Held Hostage by my Muse

I read other authors’ blogs. Because, you know, I like to know how you think. I don’t like to believe I’m the only strange person in ‘scribe’ land. I have enough angst.

But, I’m beginning to think maybe I am a little stranger than most.

See, for the last several months I’ve been writing hard. Way more intense than normal. Before December, I sat myself down daily and didn’t let me up until I’d written at least 2500 words. Semi-decent words. Strung together to make a coherent sense in whichever story I’m writing. Once I hit that magic number, I’d quit writing, check mail, do research, housework (though I’ll find any excuse to take me away from that!), or cook for those days when I’m too tired to cook or busy with something else.

Works for me.

Well, in December, something changed. May have been because I got involved in that week of a story a day for Coffin Hop and reading every other post almost daily, or the whole month of SciFiNovember, me writing one item a week, checking and trying to comment on everyone else’s.

Must have galvanized me.

December, my Muse nudged me, even after my 2500 words. Scenes drew themselves in my brain, insisting I just jot a little more down.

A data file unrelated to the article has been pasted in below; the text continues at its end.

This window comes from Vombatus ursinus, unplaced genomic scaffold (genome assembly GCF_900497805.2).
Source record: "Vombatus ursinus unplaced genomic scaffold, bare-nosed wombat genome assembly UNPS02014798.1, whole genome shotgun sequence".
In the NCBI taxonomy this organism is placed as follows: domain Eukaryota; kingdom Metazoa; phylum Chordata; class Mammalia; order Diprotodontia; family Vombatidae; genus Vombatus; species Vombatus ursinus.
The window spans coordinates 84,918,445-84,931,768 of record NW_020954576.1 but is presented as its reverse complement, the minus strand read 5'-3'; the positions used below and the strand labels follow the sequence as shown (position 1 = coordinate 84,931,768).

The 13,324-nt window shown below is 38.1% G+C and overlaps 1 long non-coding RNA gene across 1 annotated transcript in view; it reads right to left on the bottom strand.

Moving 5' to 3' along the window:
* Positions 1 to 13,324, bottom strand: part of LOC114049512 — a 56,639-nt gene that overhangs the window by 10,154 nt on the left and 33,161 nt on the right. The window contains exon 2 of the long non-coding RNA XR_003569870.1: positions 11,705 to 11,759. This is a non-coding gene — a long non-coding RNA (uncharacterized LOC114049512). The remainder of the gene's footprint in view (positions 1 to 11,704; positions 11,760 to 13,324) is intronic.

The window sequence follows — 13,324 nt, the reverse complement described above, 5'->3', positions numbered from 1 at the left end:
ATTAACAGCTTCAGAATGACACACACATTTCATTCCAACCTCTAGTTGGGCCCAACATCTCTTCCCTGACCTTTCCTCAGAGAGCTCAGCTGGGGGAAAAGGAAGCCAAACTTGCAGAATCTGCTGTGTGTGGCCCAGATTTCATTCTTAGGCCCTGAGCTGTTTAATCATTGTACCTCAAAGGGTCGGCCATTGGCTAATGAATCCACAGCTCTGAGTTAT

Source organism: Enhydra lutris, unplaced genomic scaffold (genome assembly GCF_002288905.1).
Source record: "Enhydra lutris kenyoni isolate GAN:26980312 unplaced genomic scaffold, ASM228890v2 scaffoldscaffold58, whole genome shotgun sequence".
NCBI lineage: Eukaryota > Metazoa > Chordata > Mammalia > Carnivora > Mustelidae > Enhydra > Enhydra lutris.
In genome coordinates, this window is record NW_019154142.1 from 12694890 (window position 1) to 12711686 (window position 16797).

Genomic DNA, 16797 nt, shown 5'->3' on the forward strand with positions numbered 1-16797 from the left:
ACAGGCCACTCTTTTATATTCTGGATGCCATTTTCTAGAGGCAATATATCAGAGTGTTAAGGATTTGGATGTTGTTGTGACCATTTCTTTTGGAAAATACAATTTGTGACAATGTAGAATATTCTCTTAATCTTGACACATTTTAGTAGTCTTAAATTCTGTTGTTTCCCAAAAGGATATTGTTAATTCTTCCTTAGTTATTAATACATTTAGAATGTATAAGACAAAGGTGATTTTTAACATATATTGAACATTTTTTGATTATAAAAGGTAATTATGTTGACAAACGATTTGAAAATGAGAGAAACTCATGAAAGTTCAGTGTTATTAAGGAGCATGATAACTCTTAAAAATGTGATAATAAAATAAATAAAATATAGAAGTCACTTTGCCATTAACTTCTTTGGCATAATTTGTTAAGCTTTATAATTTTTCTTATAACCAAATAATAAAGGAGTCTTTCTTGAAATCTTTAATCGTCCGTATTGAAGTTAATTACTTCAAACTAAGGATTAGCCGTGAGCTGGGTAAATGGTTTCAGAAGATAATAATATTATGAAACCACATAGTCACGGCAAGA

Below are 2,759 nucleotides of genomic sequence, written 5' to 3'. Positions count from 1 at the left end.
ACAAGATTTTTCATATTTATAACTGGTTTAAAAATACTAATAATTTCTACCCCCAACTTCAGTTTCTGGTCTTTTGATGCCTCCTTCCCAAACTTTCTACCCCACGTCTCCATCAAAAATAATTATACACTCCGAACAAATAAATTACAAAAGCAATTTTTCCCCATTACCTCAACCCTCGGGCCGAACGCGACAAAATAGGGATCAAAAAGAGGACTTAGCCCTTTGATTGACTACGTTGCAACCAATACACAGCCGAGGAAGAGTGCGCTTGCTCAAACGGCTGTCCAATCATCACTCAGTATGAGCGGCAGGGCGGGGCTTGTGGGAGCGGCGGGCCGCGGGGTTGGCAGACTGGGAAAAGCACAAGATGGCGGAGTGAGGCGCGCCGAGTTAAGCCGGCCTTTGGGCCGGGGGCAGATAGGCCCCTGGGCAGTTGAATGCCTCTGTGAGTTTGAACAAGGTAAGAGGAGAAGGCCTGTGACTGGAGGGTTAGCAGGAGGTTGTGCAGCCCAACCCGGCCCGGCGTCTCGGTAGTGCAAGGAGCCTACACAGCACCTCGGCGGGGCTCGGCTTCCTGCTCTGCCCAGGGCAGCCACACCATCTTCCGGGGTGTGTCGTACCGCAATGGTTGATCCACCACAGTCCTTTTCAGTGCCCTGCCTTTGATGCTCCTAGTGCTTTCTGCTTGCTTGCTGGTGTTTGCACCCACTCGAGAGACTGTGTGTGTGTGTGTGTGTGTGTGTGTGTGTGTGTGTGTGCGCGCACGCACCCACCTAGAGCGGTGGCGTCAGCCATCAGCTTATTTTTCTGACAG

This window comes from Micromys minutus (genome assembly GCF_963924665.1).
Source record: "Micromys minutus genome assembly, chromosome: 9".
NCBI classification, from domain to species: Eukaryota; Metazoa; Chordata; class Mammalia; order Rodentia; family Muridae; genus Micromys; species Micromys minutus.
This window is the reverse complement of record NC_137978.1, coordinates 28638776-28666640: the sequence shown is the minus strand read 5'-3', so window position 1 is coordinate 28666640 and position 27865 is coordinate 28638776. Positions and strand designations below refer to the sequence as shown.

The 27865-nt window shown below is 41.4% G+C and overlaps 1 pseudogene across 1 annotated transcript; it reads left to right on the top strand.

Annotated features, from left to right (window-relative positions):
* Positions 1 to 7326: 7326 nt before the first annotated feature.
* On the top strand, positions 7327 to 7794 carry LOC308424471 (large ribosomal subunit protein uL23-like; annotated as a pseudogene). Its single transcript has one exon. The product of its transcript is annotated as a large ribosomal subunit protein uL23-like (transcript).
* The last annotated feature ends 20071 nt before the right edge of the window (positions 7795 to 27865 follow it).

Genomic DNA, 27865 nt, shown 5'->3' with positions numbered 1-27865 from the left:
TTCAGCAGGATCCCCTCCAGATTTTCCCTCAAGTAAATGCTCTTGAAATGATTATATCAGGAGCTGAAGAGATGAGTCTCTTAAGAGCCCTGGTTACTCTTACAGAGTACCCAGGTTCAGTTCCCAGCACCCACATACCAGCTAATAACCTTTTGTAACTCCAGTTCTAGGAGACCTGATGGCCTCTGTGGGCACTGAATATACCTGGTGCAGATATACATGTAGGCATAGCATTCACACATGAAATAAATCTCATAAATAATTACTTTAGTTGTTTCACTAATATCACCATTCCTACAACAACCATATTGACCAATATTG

Sometimes I sat and wrote that little bit. But then, the next day, my muse would urge me to stay longer. Almost as if she loved our sessions too much to let me go.

December is too busy a month to just write. I had company coming, feasts to prepare, goodies to bake, gifts to sew and shopping to finish. That’s not counting the number of hours my driveway took all of us to shovel.

When my guests left, I rested and slept two whole days. Cleared my brain. Took stock of my pantry, set guidelines for everything I wanted to accomplish this year. Before I looked at my stories.

That’s when she grabbed me. My Muse. Held me hostage to the tune of over 5000 words every day. Not pretty words. Not always the scenes that melded into a pleasant whole. Once I figured out what she wanted, I tried to fudge those extra words. you know, write garbage.

She knows the difference. Wouldn’t let me concentrate on anything else until I’d written her arbitrary minimum.

I’ve been up for air a few times. I know I have. But for the most part, she’s held me to my keyboard for hours at a stretch. As if this story can’t wait. Has to be finished. Right away.

It’s not even the story I’d been working on. Not any of them. Nope. This is a brand new one I haven’t even planned out in the slightest.

I managed to pry myself away two days ago. I shopped, did some laundry, cooked, and bathed. And watched a few TV shows! I even got to read a book by somebody else!

I paid for that last night. I went to bed at my regular hour, fell asleep fast, as is usual.

At two I dreamt of a scene that just has to go into one of the chapters. Has to. Woke me up. I tossed a few times, talking myself into going back to sleep.